“We aim to reduce net migration from the hundreds of thousands back down to the tens of thousands.”
Home Secretary Theresa May, House of Commons, 23 November 2010
Last week, Home Secretary Theresa May released the first step in the government’s plans to reduce immigration. Skilled and highly skilled workers, excluding those who are moved to work in the UK by their company, would be capped at 21,700. This follows a temporary cap of 24,000 that has been in place for the last 6 months of this year.
Those who are transferred within their company will have to be earning above £40,000 before they can come to the UK, which the government believes will also cut numbers of these immigrants by half.
Now, FactCheck has observed before that this cap will not have a significant impact on net immigration on its own. But yesterday’s economic forecasts from the independent economic watchdog, the Office for Budget Responsibility, questionned how effective this cap will be.
“At this stage, we judge that there is insufficient reason to change our average net migration assumption of 140,000 per year from 2010,” said the OBR’s Economic and Fiscal Outlook – so they don’t expect the number of people coming into the country this year, or for the next few years, to be affected by the proposed cap.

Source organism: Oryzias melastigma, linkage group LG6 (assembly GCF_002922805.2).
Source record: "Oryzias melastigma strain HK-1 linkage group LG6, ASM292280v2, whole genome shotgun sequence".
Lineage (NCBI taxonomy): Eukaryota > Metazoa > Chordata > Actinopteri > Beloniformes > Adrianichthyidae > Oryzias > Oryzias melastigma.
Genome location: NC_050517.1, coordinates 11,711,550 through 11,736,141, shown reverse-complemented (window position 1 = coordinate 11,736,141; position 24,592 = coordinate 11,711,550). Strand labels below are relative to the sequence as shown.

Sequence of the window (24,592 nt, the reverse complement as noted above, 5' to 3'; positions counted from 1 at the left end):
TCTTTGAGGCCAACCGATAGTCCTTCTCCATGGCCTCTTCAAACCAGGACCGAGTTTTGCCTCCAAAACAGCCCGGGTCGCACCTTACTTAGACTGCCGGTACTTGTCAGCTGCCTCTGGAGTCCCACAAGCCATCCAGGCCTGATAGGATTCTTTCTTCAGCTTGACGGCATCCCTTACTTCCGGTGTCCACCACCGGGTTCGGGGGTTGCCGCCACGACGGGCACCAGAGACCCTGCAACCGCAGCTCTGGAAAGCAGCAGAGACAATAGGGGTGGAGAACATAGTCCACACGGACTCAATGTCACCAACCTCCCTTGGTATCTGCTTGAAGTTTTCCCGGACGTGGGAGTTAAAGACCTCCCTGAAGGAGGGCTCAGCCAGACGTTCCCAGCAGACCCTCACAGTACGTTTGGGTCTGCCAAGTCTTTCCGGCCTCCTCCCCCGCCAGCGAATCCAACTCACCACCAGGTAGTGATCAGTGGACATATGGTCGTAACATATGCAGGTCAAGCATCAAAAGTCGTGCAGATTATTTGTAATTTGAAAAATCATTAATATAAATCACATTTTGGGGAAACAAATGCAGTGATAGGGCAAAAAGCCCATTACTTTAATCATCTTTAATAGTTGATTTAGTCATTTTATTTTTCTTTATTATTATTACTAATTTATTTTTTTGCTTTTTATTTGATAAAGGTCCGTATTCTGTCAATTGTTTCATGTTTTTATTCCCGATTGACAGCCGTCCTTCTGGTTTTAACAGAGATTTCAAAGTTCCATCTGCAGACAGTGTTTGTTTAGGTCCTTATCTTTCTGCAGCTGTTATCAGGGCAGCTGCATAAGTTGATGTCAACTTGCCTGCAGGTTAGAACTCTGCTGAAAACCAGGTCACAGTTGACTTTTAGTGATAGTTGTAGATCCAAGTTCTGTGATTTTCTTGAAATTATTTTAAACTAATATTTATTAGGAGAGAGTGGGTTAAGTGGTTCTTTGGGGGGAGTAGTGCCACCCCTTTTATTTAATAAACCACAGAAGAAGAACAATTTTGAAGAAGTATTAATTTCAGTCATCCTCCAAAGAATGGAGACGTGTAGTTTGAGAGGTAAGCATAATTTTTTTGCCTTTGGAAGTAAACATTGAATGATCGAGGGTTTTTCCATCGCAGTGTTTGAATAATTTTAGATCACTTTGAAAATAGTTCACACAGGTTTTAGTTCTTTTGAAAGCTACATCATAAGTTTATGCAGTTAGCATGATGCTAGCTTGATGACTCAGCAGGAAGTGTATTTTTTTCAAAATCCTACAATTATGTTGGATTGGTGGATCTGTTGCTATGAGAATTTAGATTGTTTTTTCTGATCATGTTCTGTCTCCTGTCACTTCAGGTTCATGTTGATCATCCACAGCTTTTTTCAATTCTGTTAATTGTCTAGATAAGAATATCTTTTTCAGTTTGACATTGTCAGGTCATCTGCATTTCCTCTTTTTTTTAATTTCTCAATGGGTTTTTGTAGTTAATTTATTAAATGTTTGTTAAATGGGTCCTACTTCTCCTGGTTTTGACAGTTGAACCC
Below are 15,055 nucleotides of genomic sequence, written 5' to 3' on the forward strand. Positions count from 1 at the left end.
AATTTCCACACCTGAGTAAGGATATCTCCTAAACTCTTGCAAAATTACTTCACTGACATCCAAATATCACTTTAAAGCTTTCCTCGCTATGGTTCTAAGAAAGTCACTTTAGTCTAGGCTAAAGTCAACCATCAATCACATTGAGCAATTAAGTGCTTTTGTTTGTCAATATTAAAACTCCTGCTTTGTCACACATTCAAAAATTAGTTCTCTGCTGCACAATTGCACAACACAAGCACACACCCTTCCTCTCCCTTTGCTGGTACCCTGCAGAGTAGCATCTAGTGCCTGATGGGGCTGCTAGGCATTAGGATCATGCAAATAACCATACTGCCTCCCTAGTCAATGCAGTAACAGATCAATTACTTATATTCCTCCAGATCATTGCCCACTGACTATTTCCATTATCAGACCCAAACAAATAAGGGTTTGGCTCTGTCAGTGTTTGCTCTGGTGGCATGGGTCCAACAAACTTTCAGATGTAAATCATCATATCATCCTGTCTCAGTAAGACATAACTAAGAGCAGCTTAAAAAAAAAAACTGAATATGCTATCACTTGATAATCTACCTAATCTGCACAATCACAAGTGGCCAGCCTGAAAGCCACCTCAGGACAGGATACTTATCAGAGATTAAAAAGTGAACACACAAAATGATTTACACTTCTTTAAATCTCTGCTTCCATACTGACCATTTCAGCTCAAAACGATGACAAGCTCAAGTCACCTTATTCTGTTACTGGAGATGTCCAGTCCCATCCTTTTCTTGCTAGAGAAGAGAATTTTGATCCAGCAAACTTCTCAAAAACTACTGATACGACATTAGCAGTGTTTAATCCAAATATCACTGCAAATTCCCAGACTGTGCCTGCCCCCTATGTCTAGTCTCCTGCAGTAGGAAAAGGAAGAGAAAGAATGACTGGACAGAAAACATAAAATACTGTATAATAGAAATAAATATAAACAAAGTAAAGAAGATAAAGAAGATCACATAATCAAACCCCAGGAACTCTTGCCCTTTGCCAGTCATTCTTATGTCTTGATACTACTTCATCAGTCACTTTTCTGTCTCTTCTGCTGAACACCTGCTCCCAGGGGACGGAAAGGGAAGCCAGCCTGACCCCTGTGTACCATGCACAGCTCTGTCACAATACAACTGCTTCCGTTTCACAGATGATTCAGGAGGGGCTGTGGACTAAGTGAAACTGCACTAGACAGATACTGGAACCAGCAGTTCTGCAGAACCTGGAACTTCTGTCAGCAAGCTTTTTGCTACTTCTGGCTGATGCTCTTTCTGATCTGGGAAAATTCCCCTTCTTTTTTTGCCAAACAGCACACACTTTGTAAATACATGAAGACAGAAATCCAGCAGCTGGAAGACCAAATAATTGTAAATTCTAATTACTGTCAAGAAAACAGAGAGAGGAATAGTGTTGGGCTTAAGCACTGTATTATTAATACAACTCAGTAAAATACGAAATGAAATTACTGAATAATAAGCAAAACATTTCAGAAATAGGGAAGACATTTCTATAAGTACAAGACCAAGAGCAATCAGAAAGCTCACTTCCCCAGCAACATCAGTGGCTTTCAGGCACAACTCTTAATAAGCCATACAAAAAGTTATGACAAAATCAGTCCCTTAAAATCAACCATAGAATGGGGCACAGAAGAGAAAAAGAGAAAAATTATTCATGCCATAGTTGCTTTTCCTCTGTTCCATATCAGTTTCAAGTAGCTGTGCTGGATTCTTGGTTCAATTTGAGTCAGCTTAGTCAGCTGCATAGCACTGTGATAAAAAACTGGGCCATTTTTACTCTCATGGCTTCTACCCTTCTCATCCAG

As the Home Office points out, that is still well below the net inflow of 198,000 migrants in 2009. But it is not the cap that the OBR credit with this fall. Instead, they say it’s because of more relaxed restrictions on inward migration by other EU countries and migrants being put off by the sluggish British economy.
Bear in mind that these are just estimates for this year and the next few years; we’ve yet to see if the forecasted fall for 2010 actually happened.
Immigration Minister Damian Green responded to the OBR saying the cap announced last week was just one of the measures that will make up the whole package.
“The impact of the Government’s limit on economic migration is accounted for within this reduction; however it takes no account of future proposals to limit immigration via the student or family routes,” he said.
“The Government last week announced its limit on economic migration from outside Europe for the next financial year. This is just one part of a package of measures across all the immigration routes we intend to impose to deliver on our aim to reduce net migration to the tens of thousands within this Parliament.”
It is true that we don’t yet know what the complete package of immigration caps will be. But the government’s own indepedent watch dog is clearly saying that the much heralded immigration cap will not be a policy that makes any significant difference to the numbers arriving to live and work in this country.